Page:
A SAHM's life is the life for me.

This morning, Babycenter.com asked me if I minded being called a stay-at-home mom (Or, SAHM, if you’re into that sort of thing). I love Babycenter’s knack for asking me questions that I was just asking myself recently (get out of my head, BC!).

I don’t really care whether what I do labels me as a stay-at-home mom (except that I would go crazy if I literally had to stay at home all the time). What does bother me is the general perception of what SAHMs actually do. It seems so many people think being a stay-at-home mom makes me spoiled, self-indulgent, unmotivated, uneducated or lazy, but I’m none of those things. Neither am I a daytime TV addict. I don’t even have cable!

I frequently get snippy comments from some working moms (another term I don’t particularly care for) about how they “work full-time, so they can’t x” or that they “don’t have the luxury of staying at home.” I had one person tell me, “Well, you have to think about the parents who actually work.”

Honestly, I didn’t realize my life was so luxurious. We make a ton of sacrifices so that I can be the person who raises our children. And while the term “stay-at-home mom” implies that I have a somewhat passive role, it’s anything but easy.

When I worked a full-time graphic design job, I would enter the office in the morning with some sort of game plan laid out for me. I had a pretty good idea of my daily workload and what my day would look like. I had stimulating conversations with educated adults all day long. I had plenty of great lunch dates with friends for mental breaks. I trained and supervised other employees who made quick, tangible progress. I received awards and recognition for a job well done.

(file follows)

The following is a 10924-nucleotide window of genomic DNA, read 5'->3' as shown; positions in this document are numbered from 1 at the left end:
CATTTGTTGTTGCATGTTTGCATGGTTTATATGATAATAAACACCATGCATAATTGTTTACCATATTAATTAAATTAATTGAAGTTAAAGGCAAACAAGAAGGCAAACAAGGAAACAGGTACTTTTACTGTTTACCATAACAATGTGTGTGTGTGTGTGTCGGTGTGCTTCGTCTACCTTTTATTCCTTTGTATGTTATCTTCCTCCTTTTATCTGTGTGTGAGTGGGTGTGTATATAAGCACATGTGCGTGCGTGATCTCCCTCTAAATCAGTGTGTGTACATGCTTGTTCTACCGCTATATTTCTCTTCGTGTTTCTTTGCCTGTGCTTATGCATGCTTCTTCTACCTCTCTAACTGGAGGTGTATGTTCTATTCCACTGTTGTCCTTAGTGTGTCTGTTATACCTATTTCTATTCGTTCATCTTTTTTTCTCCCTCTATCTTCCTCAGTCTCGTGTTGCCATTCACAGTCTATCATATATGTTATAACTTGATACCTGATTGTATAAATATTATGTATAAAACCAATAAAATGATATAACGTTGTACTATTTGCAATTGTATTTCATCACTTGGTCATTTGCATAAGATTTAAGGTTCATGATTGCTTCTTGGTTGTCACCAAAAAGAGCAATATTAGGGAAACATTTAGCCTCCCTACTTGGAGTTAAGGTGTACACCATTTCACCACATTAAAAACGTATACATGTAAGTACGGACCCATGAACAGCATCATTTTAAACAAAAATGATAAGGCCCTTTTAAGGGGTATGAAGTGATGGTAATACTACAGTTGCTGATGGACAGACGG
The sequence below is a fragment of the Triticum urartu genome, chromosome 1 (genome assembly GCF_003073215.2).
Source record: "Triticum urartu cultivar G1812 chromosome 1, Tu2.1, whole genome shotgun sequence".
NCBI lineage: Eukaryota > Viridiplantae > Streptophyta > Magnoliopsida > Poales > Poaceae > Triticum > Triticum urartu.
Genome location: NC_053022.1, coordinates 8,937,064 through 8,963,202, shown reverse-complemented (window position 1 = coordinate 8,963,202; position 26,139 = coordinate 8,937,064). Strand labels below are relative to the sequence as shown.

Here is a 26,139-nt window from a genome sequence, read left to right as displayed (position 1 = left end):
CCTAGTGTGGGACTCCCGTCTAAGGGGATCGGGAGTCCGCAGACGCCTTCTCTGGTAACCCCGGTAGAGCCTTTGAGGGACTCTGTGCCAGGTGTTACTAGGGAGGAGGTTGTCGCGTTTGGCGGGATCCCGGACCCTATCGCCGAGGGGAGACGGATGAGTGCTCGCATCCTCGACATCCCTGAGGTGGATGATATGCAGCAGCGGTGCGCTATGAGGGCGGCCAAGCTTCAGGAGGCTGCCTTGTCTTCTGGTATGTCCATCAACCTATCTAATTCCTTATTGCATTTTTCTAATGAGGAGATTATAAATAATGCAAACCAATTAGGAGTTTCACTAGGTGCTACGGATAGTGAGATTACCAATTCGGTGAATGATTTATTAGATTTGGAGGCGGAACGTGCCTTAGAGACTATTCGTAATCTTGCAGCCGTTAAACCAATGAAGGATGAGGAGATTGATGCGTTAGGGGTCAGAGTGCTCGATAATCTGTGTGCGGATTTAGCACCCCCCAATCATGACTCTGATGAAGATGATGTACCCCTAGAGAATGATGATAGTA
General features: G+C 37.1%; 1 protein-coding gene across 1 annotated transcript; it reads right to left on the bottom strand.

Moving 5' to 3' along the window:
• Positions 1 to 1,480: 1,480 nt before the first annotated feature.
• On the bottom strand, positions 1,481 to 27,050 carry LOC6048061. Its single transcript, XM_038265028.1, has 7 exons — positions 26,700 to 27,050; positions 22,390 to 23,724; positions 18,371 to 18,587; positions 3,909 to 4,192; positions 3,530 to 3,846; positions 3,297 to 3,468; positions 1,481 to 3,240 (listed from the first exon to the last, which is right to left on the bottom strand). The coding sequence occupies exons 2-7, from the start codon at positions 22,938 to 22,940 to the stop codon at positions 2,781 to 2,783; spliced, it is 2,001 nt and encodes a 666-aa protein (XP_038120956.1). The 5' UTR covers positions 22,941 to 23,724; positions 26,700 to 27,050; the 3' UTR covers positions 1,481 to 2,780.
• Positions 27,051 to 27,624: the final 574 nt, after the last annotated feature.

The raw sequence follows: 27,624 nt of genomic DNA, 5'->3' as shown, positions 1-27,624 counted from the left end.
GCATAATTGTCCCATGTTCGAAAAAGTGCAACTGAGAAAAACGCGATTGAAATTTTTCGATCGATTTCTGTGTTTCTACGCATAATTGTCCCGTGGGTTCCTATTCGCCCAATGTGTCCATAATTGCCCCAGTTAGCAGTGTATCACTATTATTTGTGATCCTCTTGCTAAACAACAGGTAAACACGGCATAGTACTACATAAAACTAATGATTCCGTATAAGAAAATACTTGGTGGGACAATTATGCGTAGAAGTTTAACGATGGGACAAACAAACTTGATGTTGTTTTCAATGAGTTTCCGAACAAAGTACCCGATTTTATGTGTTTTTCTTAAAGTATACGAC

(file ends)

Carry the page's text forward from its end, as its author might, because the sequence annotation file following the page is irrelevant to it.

Now, I am responsible for planning out every minute of every day so that my son and I remain productive. All day long I have conversations with a person whose vocabulary I can count on my fingers. Explaining simple tasks such as how to sit on a blanket requires thinking in the same realm as an 18-month-old. I wear the hats of a nurse, a chef, a financial planner, a penny-pincher, and a housekeeper, and I may not even get so much as a hug out of it at the end of the day. And just when I think I’ve gotten some things figured out, everything changes because my son has hit another developmental milestone. Doing what I do can be pretty isolating, and it’s the most challenging job I’ve ever had.

I’m certainly not complaining! I love my son so incredibly much and treasure my time with him. My life is extraordinary, but it’s not luxurious. We don’t opt for me to care for our kids because we can afford it. Because my husband and I feel it’s the right thing for our family, we make it work and trust God to provide for our needs. And we do without A LOT.

I honestly admire women who can have a successful, thriving career and then come home and keep their house in order and still make adequate quality time for their children. I seriously don’t know how they do it! From the moment I had my son, something inside me changed. I knew right then that there was no way I could still give 100% at my job AND be an excellent, engaged wife and mom. I didn’t have what it takes to do both. Sacrifices would be made somewhere, and corners would end up being cut. So I gave up the thing I knew I could live without.

But it’s worth it to me to be the one who teaches my child his colors or sees him walk or clap for the first time. It’s worth it to be able to introduce him to new activities and experiences that expand his mind and excite him. It’s worth it to stretch myself—creatively, spiritually, physically and mentally—because I’m devoting my time to raising up Godly men. It’s a thankless, misunderstood job sometimes, but I wouldn’t trade it for anything.